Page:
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Is it appropriate to rebuild brick steps with sandstone slab steps and landing depicted with dimensions in the picture "Final Constructed Steps" below using the original construction method depicted in "Brickwork Construction Details"? I am getting conflicting advice from contractors I am looking to hire (two say it's good, a third says it's bad and destined to fail) and I cannot find good resources on whether this method will hold up in the long term.


Final Constructed Steps:

Finished Steps

Note: Hand railings not depicted in this image, but will be present as required by code.

Also, the 16" width is the size of the stone slab, the exposed tread is roughly 12" because half bricks (8" length) are covering the rear of each 16" slab to provide support to the next slab.


Brickwork Construction Details:

Construction Method

Each sandstone slab supplies the base to support the front of the next stone slab. The middle and rear of each sandstone slab are left unsupported.


More details on why I ask:

My steps have deteriorated over the years using the depicted construction method. It has lead to bowing in the sandstone (Possible to salvage bowed sandstone slabs for porch steps?) over the 60 years of my home's existence. However, the front foundation wall for the first step was being pushed out by the earth and allowed the bottom step a lot of movement until I recently repaired it, so it may not have been entirely the fault of the original construction method.

That said, since sandstone is prone to bowing if left unsupported (as confirmed by discussion with several contractors), it seems like the original construction method may be weak in several areas. However, I have had two quotes from masons suggesting the same original method with new sandstone slabs and one quote from a more generalized builder who said I should have support the whole way across (build up the foundation and support each slab the whole way across with brick or equal sized material). I asked each about adding lintels to support the rear of each slab step and none of them thought that was a good idea (the masons thought it overkill and the generalized builder thought it insufficient). The method suggested by the generalized builder seems extremely sound, however it also is quite a bit more expensive. If the original construction method is truly adequate (provided no more foundation issues), then I would prefer to save some money to use on other projects and not needlessly overbuild my porch steps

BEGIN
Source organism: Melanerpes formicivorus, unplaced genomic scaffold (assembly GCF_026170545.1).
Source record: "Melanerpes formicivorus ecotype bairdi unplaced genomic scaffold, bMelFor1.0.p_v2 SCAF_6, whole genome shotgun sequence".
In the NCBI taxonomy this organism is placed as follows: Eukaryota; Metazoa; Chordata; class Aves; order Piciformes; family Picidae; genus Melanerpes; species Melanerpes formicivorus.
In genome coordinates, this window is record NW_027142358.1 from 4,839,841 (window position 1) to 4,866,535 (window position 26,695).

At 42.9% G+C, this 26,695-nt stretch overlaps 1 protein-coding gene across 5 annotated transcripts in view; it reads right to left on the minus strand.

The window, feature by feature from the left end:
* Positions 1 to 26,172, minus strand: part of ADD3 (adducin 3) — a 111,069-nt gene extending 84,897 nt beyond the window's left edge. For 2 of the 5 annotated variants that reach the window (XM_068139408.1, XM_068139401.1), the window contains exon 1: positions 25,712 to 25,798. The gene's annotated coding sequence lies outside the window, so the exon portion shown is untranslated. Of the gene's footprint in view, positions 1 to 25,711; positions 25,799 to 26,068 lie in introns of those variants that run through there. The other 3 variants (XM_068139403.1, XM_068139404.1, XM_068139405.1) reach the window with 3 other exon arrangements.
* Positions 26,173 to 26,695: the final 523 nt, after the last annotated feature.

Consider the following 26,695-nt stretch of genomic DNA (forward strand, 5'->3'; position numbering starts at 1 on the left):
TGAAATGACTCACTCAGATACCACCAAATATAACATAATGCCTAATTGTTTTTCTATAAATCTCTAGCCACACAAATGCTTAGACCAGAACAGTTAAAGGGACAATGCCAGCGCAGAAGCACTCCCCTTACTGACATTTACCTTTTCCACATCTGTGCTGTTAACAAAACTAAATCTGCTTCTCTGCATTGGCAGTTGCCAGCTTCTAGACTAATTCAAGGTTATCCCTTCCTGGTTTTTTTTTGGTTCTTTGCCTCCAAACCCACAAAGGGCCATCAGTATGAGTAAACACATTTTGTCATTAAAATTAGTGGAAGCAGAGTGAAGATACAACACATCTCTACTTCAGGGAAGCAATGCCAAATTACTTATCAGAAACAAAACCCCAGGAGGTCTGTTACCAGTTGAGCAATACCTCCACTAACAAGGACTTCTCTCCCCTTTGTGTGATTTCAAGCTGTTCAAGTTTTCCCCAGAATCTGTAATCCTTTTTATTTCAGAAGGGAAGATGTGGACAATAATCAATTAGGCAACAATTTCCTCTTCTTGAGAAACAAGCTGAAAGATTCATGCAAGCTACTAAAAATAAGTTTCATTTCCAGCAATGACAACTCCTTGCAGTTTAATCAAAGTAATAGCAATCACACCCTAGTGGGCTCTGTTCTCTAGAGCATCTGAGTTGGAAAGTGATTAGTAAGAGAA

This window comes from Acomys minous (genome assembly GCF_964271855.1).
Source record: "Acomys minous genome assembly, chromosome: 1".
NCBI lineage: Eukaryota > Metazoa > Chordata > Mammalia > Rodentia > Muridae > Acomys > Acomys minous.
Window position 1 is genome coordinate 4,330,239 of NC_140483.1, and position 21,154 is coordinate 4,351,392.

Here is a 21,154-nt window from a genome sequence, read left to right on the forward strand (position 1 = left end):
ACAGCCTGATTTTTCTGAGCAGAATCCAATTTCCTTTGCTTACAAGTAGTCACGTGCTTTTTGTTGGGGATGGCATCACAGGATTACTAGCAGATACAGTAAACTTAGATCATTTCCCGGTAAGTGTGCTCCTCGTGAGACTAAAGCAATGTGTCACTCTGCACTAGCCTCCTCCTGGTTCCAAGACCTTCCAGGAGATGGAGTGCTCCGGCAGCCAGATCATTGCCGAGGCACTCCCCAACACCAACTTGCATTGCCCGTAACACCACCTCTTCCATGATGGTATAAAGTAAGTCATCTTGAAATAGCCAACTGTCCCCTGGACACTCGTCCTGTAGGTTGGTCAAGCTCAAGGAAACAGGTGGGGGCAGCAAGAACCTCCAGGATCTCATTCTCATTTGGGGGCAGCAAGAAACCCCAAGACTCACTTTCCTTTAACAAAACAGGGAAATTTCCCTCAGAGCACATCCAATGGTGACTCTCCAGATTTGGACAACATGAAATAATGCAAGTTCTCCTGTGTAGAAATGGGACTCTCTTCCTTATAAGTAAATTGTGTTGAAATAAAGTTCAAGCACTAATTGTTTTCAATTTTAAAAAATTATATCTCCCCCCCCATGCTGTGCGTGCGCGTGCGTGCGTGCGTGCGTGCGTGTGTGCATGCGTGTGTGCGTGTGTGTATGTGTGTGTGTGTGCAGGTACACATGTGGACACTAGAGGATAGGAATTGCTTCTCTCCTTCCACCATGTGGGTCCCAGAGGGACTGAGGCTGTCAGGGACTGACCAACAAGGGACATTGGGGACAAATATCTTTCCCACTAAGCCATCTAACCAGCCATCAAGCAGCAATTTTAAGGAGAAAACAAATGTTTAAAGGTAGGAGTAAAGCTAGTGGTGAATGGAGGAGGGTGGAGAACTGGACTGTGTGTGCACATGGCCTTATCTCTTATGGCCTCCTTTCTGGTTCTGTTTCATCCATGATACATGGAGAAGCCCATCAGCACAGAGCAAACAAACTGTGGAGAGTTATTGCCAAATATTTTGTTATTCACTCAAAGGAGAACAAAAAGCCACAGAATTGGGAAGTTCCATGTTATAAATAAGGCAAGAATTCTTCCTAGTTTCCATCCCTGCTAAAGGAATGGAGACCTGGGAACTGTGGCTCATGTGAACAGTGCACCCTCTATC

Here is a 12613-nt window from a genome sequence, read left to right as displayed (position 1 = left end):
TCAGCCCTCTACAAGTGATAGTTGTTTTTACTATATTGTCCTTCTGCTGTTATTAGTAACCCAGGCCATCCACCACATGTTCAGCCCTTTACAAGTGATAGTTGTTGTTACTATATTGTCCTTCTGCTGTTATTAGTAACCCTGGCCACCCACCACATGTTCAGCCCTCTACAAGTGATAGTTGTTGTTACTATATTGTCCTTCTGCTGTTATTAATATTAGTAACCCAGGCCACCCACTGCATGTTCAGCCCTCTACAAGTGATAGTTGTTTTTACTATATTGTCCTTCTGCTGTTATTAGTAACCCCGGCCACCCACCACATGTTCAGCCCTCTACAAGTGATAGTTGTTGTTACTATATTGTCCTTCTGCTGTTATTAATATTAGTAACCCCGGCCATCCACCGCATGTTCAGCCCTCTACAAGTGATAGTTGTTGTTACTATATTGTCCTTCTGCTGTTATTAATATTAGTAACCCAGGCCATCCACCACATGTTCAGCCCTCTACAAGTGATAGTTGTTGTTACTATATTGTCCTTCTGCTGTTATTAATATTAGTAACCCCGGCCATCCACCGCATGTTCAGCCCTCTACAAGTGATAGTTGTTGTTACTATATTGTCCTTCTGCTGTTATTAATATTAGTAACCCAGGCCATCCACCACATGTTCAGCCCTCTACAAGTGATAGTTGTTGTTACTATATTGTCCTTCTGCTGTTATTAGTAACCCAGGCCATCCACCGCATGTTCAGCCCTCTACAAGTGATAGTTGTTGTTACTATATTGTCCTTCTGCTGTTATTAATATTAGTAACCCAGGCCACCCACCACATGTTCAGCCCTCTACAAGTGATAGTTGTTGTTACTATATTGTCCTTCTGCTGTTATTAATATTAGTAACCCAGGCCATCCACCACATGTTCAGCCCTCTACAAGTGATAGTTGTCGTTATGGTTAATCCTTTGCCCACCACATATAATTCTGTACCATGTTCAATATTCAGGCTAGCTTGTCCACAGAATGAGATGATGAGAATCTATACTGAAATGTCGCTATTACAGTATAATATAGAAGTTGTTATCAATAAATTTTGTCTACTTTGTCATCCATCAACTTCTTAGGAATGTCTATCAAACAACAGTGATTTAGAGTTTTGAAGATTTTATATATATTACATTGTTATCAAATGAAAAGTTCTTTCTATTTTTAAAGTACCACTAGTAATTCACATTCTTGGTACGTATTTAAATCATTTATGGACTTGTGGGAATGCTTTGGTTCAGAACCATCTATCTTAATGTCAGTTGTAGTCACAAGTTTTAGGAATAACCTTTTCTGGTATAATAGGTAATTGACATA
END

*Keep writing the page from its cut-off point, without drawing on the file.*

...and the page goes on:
• BTW, if you still have the original stones, even if bowed, they could be cut into smaller stones with a diamond blade. Besides being more manageable, any existing bowing would become relatively unimportant in the smaller pieces. If they are supported on a paver and sand base and any of that settles, you won't be back at unsupported, bowing stones. The smaller, multiple stones will just adjust with it (and be obvious). The stones can be pulled up, and more fill added (better long-term solution) – fixer1234 May 8 '17 at 21:27
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Some thoughts:

  • Single stones that size will be ridiculously heavy. Consider using three stones per step, similar size stones for the landing.

  • You don't need solid brick under the stones, but you need something. You could compact fill dirt for bulk filling, then a layer of paver base, and top with a layer of sand under the stones at each level. If you really wanted to get fancy, you could run a couple of rows of brick supports lengthwise, so they would support the seams if you use three stones per step (and fill as described in the cavities).

  • In terms of dimensions, the steps should follow a ratio of 2 x rise + tread = 26 to 27 inches. If those are standard bricks, your dimensions will not feel natural, and people will have trouble walking them with a normal gait. It would be closer if you rotate one brick on each side of the lower steps so that the tread is 12" instead of 16", then add a brick to the landing to maintain the total length if needed. But it's only three steps, so it may not be a big deal.

  • Concrete blocks might also provide added support, at a discount rate. – Tester101 May 8 '17 at 11:14

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